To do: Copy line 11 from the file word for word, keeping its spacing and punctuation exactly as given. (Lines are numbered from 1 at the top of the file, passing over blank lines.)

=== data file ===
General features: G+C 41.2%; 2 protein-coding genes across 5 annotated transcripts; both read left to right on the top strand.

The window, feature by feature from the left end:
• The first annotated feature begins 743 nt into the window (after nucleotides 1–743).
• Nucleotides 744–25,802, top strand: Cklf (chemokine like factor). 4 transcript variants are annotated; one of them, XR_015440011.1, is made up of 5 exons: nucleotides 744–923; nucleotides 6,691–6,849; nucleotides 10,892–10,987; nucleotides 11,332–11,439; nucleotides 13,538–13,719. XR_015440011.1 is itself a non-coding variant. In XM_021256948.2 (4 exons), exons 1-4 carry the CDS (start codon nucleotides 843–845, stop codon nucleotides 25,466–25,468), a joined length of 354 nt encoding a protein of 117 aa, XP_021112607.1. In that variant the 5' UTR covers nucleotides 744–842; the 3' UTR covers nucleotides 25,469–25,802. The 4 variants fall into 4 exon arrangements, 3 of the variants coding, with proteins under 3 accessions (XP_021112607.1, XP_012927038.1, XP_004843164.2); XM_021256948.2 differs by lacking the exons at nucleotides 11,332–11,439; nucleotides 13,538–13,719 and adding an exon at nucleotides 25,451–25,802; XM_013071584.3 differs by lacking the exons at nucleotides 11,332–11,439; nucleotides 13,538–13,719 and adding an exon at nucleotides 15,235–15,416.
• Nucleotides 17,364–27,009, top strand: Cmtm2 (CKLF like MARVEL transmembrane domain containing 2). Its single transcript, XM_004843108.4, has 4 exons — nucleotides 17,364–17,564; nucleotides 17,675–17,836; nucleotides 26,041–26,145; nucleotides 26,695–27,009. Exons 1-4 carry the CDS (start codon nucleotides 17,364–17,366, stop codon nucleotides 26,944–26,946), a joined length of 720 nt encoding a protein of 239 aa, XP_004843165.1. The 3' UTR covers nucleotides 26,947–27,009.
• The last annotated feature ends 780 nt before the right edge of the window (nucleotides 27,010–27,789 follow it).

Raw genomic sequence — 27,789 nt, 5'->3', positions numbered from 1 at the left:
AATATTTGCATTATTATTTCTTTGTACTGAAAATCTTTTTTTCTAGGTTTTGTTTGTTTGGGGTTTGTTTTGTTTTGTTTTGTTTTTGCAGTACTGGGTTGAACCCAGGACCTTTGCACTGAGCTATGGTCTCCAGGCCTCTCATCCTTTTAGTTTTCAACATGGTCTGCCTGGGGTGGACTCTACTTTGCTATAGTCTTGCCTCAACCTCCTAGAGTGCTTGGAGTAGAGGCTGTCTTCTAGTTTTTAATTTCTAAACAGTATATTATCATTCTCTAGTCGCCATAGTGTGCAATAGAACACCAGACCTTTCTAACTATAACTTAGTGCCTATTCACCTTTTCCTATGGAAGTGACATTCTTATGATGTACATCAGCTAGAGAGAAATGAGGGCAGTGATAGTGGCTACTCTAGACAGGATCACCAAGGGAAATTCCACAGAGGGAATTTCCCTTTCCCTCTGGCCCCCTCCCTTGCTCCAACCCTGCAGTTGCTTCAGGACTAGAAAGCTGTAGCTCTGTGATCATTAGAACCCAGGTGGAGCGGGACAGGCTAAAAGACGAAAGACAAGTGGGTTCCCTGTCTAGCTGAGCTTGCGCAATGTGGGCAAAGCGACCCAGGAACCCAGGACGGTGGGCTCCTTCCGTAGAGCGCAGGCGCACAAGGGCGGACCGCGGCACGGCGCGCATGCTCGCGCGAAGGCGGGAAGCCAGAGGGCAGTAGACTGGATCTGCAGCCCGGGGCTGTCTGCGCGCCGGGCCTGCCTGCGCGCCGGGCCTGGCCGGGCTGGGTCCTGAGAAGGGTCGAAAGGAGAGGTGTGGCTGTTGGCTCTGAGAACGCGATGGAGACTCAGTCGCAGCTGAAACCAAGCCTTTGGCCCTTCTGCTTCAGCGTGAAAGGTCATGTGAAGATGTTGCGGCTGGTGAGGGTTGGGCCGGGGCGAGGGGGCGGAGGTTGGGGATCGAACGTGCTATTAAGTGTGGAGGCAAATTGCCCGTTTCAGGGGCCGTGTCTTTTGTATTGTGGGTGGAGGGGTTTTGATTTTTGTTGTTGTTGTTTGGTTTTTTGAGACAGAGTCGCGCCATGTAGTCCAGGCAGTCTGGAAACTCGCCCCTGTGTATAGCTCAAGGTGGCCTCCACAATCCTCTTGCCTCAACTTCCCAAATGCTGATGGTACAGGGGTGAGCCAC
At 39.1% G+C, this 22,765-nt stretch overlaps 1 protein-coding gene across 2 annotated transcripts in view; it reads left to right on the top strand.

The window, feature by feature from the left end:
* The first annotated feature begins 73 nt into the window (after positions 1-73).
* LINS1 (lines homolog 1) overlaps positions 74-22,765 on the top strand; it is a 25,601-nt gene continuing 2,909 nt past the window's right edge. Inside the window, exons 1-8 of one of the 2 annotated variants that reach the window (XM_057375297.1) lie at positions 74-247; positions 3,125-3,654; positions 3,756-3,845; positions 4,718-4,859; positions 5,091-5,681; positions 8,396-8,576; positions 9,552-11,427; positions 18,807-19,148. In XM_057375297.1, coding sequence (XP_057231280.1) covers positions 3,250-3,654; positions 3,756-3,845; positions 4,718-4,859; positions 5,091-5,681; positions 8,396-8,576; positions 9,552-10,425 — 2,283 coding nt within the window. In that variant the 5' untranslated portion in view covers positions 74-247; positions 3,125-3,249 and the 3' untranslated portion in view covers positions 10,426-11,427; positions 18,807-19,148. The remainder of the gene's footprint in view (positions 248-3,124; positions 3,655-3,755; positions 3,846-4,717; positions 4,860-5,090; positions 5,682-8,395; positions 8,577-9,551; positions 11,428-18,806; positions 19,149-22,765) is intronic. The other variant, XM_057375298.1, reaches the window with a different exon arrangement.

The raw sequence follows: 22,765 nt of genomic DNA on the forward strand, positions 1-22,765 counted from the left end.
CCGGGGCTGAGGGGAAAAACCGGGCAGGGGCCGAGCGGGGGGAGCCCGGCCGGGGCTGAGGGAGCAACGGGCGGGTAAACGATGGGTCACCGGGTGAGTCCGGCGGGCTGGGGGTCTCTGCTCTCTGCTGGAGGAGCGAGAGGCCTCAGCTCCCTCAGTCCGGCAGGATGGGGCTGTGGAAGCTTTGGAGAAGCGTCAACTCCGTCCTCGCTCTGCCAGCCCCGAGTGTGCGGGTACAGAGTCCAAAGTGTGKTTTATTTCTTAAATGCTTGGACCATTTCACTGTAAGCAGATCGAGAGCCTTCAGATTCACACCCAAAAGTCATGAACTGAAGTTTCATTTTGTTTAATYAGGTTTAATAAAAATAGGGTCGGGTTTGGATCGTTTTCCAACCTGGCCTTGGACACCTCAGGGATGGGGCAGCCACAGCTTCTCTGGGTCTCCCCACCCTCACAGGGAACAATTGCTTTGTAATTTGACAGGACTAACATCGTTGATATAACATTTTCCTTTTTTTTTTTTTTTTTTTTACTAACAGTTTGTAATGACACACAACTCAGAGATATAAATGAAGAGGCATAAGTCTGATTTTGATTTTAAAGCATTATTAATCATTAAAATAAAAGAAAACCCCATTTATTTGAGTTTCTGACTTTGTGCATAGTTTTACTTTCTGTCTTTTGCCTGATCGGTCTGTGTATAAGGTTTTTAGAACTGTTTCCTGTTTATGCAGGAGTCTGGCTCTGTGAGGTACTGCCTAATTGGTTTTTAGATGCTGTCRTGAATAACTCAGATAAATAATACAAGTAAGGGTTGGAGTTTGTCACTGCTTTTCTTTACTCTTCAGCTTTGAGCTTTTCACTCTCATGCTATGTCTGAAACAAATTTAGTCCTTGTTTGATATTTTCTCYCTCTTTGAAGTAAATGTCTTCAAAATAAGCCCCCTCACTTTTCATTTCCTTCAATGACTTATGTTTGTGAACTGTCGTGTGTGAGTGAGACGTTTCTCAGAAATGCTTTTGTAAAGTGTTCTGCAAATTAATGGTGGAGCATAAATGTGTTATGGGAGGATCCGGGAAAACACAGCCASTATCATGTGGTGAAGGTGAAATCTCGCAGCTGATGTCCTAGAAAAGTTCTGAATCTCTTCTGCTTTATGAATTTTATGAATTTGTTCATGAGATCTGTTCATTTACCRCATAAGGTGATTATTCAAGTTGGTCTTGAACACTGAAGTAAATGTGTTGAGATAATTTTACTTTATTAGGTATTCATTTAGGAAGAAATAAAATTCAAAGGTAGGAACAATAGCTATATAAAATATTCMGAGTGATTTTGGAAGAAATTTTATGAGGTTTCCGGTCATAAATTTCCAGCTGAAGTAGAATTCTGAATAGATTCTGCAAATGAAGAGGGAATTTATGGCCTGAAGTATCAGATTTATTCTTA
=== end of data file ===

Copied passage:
* The first annotated feature begins 73 nt into the window (after positions 1-73).